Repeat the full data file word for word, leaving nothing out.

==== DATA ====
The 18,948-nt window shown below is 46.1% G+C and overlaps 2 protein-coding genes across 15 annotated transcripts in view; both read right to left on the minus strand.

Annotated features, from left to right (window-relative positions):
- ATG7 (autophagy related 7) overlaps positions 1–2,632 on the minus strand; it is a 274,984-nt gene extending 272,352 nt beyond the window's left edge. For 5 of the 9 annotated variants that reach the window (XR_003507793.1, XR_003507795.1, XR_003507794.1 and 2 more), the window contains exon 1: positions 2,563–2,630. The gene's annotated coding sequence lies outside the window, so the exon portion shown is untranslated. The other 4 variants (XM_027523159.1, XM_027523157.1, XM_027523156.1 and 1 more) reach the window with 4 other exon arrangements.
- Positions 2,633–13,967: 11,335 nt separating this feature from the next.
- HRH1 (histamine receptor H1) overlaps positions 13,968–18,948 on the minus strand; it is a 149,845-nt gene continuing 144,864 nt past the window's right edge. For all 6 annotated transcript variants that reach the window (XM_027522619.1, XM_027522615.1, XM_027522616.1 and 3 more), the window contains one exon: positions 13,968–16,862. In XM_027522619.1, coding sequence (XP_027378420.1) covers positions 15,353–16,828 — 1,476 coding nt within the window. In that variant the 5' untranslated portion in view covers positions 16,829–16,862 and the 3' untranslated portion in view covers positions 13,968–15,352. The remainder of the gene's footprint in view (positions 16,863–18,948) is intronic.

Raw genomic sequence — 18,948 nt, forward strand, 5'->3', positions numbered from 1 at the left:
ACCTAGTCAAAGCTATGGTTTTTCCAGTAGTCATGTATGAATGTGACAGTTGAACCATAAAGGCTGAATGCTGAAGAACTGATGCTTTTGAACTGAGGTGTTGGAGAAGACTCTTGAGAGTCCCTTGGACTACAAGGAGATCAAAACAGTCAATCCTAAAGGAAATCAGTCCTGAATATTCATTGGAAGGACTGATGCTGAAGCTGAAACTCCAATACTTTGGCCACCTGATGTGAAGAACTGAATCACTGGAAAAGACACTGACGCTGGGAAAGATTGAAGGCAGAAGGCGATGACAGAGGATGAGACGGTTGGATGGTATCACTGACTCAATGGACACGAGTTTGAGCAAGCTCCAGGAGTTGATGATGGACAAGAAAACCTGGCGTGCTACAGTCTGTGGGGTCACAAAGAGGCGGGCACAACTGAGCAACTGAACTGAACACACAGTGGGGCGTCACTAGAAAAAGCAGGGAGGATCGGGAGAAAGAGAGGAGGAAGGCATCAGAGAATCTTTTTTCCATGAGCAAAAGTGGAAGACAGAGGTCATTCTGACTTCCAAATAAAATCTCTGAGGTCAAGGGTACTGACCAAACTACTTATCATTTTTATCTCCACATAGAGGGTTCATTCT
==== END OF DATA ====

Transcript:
The 18,948-nt window shown below is 46.1% G+C and overlaps 2 protein-coding genes across 15 annotated transcripts in view; both read right to left on the minus strand.

Annotated features, from left to right (window-relative positions):
- ATG7 (autophagy related 7) overlaps positions 1–2,632 on the minus strand; it is a 274,984-nt gene extending 272,352 nt beyond the window's left edge. For 5 of the 9 annotated variants that reach the window (XR_003507793.1, XR_003507795.1, XR_003507794.1 and 2 more), the window contains exon 1: positions 2,563–2,630. The gene's annotated coding sequence lies outside the window, so the exon portion shown is untranslated. The other 4 variants (XM_027523159.1, XM_027523157.1, XM_027523156.1 and 1 more) reach the window with 4 other exon arrangements.
- Positions 2,633–13,967: 11,335 nt separating this feature from the next.
- HRH1 (histamine receptor H1) overlaps positions 13,968–18,948 on the minus strand; it is a 149,845-nt gene continuing 144,864 nt past the window's right edge. For all 6 annotated transcript variants that reach the window (XM_027522619.1, XM_027522615.1, XM_027522616.1 and 3 more), the window contains one exon: positions 13,968–16,862. In XM_027522619.1, coding sequence (XP_027378420.1) covers positions 15,353–16,828 — 1,476 coding nt within the window. In that variant the 5' untranslated portion in view covers positions 16,829–16,862 and the 3' untranslated portion in view covers positions 13,968–15,352. The remainder of the gene's footprint in view (positions 16,863–18,948) is intronic.

Raw genomic sequence — 18,948 nt, forward strand, 5'->3', positions numbered from 1 at the left:
ACCTAGTCAAAGCTATGGTTTTTCCAGTAGTCATGTATGAATGTGACAGTTGAACCATAAAGGCTGAATGCTGAAGAACTGATGCTTTTGAACTGAGGTGTTGGAGAAGACTCTTGAGAGTCCCTTGGACTACAAGGAGATCAAAACAGTCAATCCTAAAGGAAATCAGTCCTGAATATTCATTGGAAGGACTGATGCTGAAGCTGAAACTCCAATACTTTGGCCACCTGATGTGAAGAACTGAATCACTGGAAAAGACACTGACGCTGGGAAAGATTGAAGGCAGAAGGCGATGACAGAGGATGAGACGGTTGGATGGTATCACTGACTCAATGGACACGAGTTTGAGCAAGCTCCAGGAGTTGATGATGGACAAGAAAACCTGGCGTGCTACAGTCTGTGGGGTCACAAAGAGGCGGGCACAACTGAGCAACTGAACTGAACACACAGTGGGGCGTCACTAGAAAAAGCAGGGAGGATCGGGAGAAAGAGAGGAGGAAGGCATCAGAGAATCTTTTTTCCATGAGCAAAAGTGGAAGACAGAGGTCATTCTGACTTCCAAATAAAATCTCTGAGGTCAAGGGTACTGACCAAACTACTTATCATTTTTATCTCCACATAGAGGGTTCATTCT